Marshall Plummer, Diné statesman, dies at 62

By Marley Shebala
Navajo Times

WINDOW ROCK, March 26, 2010

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(Times file photo)

Marshall Plummer is sworn in as vice president of the Navajo Nation during inauguration ceremonies in January of 1991. He served with President Peterson Zah.

Former Navajo Nation councilman and Vice President Marshall Plummer died at a Phoenix hospital about 1:45 a.m. today, March 26. He was 62.

Herman Plummer, Marshall's brother, said in a telephone interview from Phoenix that a family meeting will be held Saturday, March 27, at 9 a.m. at the VFW hall (5513 U.S. Highway 64) in Farmington.

Herman said Marshall's children were at his hospital bedside when their father passed on.

He said that the children are taking the passing of their father very hard and so he is speaking on their behalf.

Herman was also at the hospital bedside of his brother.

Mark Schiavoni, senior vice president for fossil generation with Arizona Public Service, announced Plummer's death unexpectedly and prematurely while making a report Thursday morning to the Resources Committee in Window Rock.

Plummer was the human resources director and tribal liaison for the Four Corners Power Plant, which is managed by APS.

The Navajo Times learned earlier this week that Plummer was on life support at the Mayo Clinic. On Thursday afternoon, family members at his bedside contacted the Times and said he'd been taken off life support at about 11:30 a.m.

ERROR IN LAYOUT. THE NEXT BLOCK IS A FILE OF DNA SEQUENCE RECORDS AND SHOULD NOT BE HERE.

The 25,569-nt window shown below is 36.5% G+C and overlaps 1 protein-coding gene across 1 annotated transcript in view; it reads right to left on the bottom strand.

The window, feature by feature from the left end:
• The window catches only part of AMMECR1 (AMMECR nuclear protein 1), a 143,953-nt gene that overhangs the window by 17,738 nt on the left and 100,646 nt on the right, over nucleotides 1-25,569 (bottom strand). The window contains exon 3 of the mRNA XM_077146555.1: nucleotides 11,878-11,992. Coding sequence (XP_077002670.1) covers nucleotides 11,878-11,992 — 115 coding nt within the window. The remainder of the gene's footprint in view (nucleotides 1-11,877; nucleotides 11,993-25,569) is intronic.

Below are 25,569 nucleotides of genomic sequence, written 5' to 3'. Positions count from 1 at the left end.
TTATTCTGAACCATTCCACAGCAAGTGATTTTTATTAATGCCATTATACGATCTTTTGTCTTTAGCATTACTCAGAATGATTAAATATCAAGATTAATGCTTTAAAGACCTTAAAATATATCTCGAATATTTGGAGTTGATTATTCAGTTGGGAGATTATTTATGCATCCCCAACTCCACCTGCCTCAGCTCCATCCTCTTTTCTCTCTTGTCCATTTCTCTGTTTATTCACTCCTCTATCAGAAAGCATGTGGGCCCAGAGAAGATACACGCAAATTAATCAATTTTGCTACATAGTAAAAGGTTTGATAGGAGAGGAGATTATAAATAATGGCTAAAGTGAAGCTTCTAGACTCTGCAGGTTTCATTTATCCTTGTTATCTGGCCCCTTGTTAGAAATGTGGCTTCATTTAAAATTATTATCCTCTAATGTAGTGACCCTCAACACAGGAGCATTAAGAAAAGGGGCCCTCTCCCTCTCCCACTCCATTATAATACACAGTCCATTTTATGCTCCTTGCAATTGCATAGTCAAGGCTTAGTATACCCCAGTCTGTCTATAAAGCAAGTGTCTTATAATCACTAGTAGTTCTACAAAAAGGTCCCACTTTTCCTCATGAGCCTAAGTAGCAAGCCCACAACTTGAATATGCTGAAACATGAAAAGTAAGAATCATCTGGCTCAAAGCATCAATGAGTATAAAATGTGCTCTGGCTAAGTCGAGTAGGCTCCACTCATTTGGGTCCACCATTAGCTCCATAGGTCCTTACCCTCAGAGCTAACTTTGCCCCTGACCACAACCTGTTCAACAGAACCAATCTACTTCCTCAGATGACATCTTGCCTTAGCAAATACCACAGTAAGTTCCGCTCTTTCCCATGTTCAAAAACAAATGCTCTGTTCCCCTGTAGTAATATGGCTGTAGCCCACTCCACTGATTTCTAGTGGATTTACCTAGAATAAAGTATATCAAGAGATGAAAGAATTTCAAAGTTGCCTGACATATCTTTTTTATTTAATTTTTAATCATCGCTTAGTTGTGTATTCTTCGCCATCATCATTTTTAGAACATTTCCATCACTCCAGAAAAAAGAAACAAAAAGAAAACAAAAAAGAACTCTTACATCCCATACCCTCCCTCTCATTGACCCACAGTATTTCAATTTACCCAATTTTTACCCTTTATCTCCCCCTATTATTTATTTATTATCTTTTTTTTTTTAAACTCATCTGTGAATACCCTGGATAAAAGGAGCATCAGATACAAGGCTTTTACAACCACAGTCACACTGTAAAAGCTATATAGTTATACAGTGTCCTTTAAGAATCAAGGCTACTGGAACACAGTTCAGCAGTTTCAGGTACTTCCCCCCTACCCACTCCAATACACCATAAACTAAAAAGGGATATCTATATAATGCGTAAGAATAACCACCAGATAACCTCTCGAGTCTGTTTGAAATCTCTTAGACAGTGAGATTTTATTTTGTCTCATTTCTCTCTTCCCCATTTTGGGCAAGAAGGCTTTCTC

Family members declined to say why he was hospitalized, but Schiavoni said Plummer had been seriously ill for several months.

Plummer, a Vietnam veteran, served as vice president under Peterson Zah from 1991 to 1995. He previously served as a council delegate for Coyote Canyon from 1988 to 1991. In 1994 he ran for president against Zah and Albert Hale and came in third.

It was during his tenure on the council that Plummer became one of the "49'ers," a slim majority of delegates who battled then Chairman Peter MacDonald Sr. for control of the government after congressional hearings in February 1989 made public allegations of corruption against MacDonald.

His colleagues' respect for Plummer as a statesman was shown when they voted during that period to appoint him interim chairman after MacDonald was forced to take leave with pay.

In 2006, Plummer's statesmanship was called on again when racial tensions erupted between the city of Farmington and the Navajo Nation over the shooting by a Farmington police officer of a Navajo man and the beating of another Navajo man by three Anglo youths.

Then Farmington Mayor Bill Standley asked Plummer to conduct cultural sensitivity training for all city employees.

Plummer held a bachelor's degree from New Mexico Highlands University and a master's degree in business administration from the University of Phoenix.

Survivors include his wife Pauline and three children, Marsha Shorty, Nathaniel Plummer, and Aurelita Jackson.

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